Sermon for 22 Pentecost, Year C
Based on Hab. 1:1-4, 2:2-4
By Pastor Garth Wehrfritz-Hanson
“The Complexity of Suffering”
“O Lord, how long shall I cry for help, and you will not listen? Why do you make me see wrong-doing and look at trouble? Justice never prevails. The wicked surround the righteous—therefore judgement comes forth perverted.” How long must innocent people suffer? Why do bad things happen to good people? How can a loving, just God allow hatred and injustices to triumph for so long?
From the poet-prophet Habakkuk’s day, right up to the present—human beings have wrestled with such pressing, yet enigmatic questions; especially when troubles and sufferings seem to overpower us. Most people who have weathered trying times of suffering, oppression and persecution realize that there are no easy, pat answers or correct theologies, which make sense out of these difficult, extremely complex questions.
Who of us can understand God’s ways the way we would like? For one thing, God has not chosen to tell us the whole story of God’s self. God’s given us the central story but not the whole story. Whatever he has not spoken we speak for him, then demand he act the way we do. We have a black/white, on/off, binary idea of the way God should right wrongs, especially if someone has wronged us. Instant action! Instant justice! Instant retaliation!
Do we ask for the same quick, immediate solution when we are the ones who have wronged, when we have been unjust, when we have used power to serve self? It’s a different matter then, isn’t it? Then we are quick to plead extenuating circumstances, give explanations, beg for forgiveness. Perhaps God might be rejecting the instantaneous response because that would mean sweeping all aside, not just the so-called guilty. That’s what the story of the flood is all about. Sweep away the “baddies.” Keep the “goodies.” Then God discovers that the few whom he had saved were not as good as he thought.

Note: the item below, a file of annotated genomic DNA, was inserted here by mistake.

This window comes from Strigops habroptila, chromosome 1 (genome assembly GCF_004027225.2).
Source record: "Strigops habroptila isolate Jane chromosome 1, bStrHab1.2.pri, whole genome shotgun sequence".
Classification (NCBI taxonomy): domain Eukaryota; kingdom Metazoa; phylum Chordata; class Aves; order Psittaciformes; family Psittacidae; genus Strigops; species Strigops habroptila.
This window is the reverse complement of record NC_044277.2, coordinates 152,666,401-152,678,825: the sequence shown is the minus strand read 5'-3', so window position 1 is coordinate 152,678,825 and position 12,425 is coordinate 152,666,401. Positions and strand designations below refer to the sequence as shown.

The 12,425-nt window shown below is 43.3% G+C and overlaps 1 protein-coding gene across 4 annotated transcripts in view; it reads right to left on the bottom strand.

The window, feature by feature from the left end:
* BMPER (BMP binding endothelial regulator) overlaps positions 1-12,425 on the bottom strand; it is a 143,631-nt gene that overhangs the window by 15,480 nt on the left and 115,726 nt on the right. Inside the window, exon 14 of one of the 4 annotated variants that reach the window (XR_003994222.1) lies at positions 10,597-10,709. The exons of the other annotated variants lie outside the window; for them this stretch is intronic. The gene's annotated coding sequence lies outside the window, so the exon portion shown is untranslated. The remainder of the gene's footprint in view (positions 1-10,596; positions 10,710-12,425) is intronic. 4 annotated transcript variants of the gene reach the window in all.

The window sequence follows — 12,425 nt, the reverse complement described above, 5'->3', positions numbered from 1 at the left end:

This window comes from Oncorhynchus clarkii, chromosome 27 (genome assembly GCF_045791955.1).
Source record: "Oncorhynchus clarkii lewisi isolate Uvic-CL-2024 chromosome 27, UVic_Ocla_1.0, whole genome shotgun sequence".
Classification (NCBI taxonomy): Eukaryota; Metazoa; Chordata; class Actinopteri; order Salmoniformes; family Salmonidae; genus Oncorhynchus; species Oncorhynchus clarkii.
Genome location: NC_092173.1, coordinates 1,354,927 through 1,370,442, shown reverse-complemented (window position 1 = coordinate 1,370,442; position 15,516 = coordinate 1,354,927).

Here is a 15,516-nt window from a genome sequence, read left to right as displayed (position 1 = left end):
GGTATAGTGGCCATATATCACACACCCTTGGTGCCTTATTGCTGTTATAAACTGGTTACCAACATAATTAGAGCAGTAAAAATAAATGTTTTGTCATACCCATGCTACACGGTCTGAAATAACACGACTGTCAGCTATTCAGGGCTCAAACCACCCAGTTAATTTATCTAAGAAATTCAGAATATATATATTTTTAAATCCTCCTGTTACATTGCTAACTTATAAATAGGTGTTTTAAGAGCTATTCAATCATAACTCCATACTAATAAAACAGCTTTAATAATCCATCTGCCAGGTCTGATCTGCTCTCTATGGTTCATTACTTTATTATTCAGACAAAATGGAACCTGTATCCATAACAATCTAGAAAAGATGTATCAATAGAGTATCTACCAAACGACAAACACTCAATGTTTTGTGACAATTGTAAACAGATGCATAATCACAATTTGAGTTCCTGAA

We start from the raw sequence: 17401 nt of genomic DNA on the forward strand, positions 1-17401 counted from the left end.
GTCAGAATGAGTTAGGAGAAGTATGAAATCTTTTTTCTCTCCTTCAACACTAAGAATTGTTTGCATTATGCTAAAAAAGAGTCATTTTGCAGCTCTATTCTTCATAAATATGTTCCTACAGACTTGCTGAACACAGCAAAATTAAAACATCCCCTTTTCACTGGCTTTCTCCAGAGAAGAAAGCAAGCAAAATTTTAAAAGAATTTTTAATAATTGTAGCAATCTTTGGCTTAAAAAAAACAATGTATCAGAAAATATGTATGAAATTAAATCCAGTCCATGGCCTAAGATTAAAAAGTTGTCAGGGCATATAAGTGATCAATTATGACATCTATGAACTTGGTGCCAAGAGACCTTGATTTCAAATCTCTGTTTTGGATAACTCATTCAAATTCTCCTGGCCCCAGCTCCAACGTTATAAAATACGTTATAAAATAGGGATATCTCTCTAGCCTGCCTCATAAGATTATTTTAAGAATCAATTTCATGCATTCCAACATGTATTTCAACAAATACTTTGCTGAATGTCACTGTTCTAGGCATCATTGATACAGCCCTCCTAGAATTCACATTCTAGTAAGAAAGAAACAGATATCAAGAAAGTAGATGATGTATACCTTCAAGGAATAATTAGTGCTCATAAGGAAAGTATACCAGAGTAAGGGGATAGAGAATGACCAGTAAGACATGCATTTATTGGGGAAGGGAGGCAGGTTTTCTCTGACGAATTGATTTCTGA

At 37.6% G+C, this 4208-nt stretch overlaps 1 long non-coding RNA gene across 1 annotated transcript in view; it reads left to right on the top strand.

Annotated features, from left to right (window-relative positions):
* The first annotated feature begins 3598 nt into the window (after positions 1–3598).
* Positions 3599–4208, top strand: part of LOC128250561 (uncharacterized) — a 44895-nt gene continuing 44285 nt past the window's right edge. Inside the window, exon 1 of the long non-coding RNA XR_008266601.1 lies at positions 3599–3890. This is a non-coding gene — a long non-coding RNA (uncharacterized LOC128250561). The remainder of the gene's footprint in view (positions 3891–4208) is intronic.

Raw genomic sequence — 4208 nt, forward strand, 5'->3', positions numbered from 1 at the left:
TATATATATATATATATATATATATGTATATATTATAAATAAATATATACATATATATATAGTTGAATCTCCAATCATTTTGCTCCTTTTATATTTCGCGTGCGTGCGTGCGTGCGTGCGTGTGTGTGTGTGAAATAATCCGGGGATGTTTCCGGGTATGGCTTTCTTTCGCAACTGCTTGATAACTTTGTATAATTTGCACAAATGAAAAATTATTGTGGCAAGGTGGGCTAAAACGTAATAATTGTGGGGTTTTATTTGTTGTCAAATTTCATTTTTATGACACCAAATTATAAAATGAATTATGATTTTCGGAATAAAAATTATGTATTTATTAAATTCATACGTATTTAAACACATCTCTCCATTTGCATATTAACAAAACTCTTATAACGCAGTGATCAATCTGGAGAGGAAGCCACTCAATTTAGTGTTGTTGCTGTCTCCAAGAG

Instantaneous rightings of wrongs has its drawbacks, mostly for those who demand that kind of action.
God understands time differently than we do. Since we measure in milliseconds, a little time seems like a lot of time. For God: “A thousand years are as one day, one day as a thousand years.”
So, the people of Israel can be in bondage in Egypt for an inordinate number of years. They cry out to God to free them. Then God remembers his promises to the ancient patriarchs and matriarchs. When did that promising take place? Only four hundred years before. And his delivery of the people of Israel is regarded as fulfilling his promise four hundred years before that deliverance. That’s a different way of keeping a promise.
A guide at the Wailing Wall in Jerusalem explained it this way: A devout Jew who lives far from Jerusalem has his(her) heart set on getting to the Wailing Wall during his(her) lifetime. (S)He dies without having made the journey. Then his(her) children take up the wish and the dream. They do not make it. Then the grandchildren. They are not successful. Then the great-grandchildren, the great-great-great grandchildren. At last one of the great-great-great-great-grandchildren does get to the Wailing Wall. In the person and presence of this child, the hopes and dreams of all that went before her are fulfilled. The devout father who died several hundred years before is at the Wailing Wall as much as the child who now prays there. That is why God said that he had fulfilled his promise to the patriarchs and matriarchs when we would say he only fulfilled it for those Hebrews he brought out of Egypt some four hundred years later. 1